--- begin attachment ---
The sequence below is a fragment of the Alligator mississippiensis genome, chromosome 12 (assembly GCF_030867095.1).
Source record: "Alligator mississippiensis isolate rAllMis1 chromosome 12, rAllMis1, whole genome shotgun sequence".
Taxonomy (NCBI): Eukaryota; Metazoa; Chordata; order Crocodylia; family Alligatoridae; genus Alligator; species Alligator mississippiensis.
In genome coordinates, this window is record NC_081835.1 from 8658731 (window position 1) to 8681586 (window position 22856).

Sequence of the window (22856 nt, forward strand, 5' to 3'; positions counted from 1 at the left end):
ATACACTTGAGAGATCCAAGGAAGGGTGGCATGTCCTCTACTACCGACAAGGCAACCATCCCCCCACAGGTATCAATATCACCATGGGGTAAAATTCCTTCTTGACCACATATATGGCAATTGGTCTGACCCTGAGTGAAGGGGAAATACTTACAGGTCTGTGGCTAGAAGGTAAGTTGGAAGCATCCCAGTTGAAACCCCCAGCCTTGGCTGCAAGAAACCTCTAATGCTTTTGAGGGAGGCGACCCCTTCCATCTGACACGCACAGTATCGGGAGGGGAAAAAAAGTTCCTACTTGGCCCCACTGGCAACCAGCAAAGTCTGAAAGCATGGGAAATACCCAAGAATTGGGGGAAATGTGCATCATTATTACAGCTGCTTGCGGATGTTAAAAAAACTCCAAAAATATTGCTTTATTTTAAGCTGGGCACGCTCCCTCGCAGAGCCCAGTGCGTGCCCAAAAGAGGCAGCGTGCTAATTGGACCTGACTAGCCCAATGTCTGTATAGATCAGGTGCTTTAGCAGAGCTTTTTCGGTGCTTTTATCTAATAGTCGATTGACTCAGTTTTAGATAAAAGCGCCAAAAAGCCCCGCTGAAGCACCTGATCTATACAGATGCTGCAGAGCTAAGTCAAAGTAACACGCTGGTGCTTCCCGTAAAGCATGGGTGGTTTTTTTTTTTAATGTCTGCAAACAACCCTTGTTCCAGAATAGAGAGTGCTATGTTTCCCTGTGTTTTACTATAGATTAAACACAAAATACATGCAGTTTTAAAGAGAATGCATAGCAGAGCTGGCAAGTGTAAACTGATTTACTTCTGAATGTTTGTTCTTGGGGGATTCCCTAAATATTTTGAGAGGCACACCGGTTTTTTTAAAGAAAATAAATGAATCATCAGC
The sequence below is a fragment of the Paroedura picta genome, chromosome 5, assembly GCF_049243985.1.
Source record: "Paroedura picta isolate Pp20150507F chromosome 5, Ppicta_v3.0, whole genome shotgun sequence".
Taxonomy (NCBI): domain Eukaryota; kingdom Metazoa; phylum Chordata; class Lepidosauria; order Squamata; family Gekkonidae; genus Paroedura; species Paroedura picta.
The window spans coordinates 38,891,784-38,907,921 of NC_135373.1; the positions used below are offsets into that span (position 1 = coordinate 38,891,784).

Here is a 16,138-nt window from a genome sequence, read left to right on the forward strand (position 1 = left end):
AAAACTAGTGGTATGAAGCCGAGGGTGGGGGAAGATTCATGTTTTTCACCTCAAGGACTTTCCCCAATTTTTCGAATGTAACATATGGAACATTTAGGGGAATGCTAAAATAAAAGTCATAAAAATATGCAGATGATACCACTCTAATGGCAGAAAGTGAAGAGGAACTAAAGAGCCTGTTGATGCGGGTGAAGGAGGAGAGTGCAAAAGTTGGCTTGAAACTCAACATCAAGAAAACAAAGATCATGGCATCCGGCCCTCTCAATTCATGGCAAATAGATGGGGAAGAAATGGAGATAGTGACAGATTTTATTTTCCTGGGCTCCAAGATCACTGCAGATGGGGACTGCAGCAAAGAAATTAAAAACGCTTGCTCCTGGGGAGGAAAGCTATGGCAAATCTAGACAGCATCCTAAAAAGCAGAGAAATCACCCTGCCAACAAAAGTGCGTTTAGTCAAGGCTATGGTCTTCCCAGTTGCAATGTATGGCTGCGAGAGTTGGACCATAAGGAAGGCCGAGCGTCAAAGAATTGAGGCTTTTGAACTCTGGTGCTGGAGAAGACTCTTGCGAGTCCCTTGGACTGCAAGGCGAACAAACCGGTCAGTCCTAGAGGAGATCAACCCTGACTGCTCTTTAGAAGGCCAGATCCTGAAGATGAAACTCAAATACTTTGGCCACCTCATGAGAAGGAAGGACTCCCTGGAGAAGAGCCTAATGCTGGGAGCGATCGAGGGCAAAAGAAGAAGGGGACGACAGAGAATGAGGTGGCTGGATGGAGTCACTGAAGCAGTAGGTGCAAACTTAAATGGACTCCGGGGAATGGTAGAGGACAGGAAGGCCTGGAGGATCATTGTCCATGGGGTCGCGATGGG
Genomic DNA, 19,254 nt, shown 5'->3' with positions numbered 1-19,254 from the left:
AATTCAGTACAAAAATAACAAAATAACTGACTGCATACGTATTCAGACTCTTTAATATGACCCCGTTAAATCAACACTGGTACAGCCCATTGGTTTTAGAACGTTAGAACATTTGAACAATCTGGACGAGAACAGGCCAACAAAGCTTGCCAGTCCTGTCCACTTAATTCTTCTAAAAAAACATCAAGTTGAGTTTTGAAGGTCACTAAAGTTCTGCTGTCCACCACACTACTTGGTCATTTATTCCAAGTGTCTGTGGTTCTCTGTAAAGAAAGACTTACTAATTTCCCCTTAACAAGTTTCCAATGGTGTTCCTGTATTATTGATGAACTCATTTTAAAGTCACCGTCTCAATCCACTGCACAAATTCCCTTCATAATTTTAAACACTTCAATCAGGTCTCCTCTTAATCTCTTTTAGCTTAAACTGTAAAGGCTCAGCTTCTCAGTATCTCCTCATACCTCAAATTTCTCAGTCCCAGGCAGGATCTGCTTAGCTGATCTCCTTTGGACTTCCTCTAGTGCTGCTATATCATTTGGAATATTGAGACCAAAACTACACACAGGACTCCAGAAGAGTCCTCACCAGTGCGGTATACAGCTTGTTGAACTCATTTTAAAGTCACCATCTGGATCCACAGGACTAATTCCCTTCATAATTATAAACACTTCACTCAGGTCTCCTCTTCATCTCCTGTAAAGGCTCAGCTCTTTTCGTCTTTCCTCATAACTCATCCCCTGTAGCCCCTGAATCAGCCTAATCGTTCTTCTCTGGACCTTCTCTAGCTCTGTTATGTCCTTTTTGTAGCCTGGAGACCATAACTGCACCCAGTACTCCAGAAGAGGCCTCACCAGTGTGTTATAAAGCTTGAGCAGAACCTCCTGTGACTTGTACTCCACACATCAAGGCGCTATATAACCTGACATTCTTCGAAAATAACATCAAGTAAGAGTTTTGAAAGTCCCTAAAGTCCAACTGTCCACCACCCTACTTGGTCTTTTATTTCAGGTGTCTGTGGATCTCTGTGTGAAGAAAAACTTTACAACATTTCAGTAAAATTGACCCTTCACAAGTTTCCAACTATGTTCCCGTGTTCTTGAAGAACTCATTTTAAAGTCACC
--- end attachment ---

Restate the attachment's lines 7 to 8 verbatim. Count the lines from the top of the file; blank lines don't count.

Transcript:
The sequence below is a fragment of the Paroedura picta genome, chromosome 5, assembly GCF_049243985.1.
Source record: "Paroedura picta isolate Pp20150507F chromosome 5, Ppicta_v3.0, whole genome shotgun sequence".